Should you track your children electronically?

Electronic surveillance is easily one of the biggest changes to parenting in the last decade. Today we can watch our kids with nanny cams, track their location with GPS watches and scan through their text messages and browser histories using a variety of spyware. Cellphones now make it easy to keep track of our kids’ whereabouts; in fact, many new products such as the Family Locator and Kid Tracker apps specifically target parental fear and anxiety for their children’s safety. The decision whether to monitor children and to what extent is a common parental dilemma on which you and your spouse may not see eye to eye.

You may think it is permissible to track your child while they have access with your former spouse for safety reasons or worse, as a means to gather evidence that your spouse is lying about where they take your child during their access time. However, you run the risk of violating privacy and criminal laws, which will render the evidence inadmissible in court. Courts are also increasingly sending a message that they will not reward a parent (and may even punish) who interferes with access rights of the other parent.

Societal changes also play a significant role in surveillance technologies becoming part of family life. When you were a child, your parents were more likely to live in close-knit communities which allowed for informal surveillance by friends, neighbours and relatives. Today, people tend to live apart from their families and friends, and are less likely to know their neighbours. Parental fear has undoubtedly led to increased surveillance and the belief that tracking and spying is part of being a good parent.

It’s understandable to want to ensure your child’s safety when you aren’t around both online and elsewhere. Many experts advise against installing tracker apps without a child’s knowledge because the breakdown of trust and mutual respect that often results can lead to much bigger problems. Studies show that the children who were not being tracked were more likely to share details of their lives with their parents. When surveillance is taken as a sign of a lack of trust, this can result in children becoming secretive and reluctant to share information with parents.

Additionally, psychologists have suggested that substituting discussion and education with tracking devices can have a negative impact on children because it takes away valuable opportunities for children to learn how to evaluate and manage risks themselves. Parents should teach their children to be independent and to be able to cope with risks and dangers that are part of life. Such technologies may ultimately deprive children of the opportunity to exercise autonomy and independence and build critical thinking skills which would, in turn, better prepare them to assess and manage risks across a broad range of life experiences.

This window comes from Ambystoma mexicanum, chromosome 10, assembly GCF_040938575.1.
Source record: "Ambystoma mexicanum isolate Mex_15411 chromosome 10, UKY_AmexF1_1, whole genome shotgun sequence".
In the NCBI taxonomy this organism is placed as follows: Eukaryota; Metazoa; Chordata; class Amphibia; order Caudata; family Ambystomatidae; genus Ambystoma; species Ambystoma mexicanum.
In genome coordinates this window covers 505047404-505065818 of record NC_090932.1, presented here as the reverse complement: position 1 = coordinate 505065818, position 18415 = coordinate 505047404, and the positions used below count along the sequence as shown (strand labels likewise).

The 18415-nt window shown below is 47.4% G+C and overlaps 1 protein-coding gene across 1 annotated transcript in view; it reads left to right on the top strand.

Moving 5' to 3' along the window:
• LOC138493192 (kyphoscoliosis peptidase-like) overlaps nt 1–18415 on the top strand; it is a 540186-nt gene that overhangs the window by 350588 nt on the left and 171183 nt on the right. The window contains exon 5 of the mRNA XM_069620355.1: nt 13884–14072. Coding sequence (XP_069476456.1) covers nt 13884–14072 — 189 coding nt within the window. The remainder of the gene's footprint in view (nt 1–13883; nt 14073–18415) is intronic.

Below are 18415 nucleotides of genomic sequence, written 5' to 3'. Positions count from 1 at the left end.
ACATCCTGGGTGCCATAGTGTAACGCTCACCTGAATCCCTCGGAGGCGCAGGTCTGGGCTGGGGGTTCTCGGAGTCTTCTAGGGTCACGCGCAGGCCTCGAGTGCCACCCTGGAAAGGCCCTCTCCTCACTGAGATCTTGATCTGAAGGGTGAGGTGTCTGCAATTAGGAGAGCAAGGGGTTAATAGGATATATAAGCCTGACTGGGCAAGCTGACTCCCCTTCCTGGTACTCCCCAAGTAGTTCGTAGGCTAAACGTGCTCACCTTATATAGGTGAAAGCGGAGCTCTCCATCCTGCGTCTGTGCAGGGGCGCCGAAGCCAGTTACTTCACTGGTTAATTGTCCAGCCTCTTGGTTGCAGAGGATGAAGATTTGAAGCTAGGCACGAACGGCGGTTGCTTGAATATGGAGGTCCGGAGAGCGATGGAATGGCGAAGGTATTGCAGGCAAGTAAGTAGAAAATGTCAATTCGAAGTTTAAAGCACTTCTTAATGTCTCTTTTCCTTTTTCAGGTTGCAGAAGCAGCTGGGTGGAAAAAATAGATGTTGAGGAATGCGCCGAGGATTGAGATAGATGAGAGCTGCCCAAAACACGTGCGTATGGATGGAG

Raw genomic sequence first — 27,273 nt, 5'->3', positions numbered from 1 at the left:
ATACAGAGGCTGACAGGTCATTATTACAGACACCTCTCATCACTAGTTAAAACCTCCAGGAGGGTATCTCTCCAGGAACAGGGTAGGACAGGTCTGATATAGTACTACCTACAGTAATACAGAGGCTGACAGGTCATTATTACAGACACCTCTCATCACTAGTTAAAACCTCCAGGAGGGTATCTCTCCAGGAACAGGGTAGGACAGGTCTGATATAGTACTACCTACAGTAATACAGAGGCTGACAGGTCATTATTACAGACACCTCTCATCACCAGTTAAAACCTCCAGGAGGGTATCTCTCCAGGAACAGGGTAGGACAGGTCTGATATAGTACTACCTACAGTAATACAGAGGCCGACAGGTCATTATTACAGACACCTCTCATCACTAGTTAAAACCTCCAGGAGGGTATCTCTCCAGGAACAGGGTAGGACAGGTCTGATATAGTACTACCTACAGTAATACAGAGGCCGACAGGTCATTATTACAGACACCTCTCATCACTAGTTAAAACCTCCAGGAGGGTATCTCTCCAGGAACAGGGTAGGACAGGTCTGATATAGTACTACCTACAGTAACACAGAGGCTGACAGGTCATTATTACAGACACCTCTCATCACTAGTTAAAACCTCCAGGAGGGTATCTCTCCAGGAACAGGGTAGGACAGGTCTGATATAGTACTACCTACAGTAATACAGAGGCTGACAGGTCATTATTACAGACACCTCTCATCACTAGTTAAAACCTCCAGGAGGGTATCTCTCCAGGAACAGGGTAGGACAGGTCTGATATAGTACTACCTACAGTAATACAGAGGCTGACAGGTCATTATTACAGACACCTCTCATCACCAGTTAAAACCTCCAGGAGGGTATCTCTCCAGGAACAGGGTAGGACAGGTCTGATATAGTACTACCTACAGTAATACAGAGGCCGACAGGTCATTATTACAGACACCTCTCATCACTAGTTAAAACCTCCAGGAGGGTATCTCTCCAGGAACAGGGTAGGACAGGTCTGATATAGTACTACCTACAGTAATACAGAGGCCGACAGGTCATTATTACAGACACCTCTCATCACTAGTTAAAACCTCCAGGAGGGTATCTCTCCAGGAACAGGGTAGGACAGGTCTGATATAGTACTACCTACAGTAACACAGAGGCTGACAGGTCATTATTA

Worryingly, these trackers minimize the importance of privacy and normalize constant surveillance, especially for children who are more suggestible. Children learn through experience, so if they are not afforded privacy in their daily lives, they may not learn how to appropriately establish and advocate for their own privacy or safely navigate social boundaries as they become adults. Additionally, they may not know when to withhold disclosing personal information. Your child’s age plays a significant role in their appreciation of the implications of being tracked. Monitoring practices should align with their stage of development.

If you feel tracking technology is necessary to protect your child, you should communicate its purpose to your child and emphasize that your child still needs to be careful when they aren’t with you. The bottom line is technology can’t completely protect your child and talking to them about risks and responsibility are important whether you use trackers or not. Ultimately, trusting your child to make the right decisions and giving them the freedom to do so is an essential part of developing independence and growing up.

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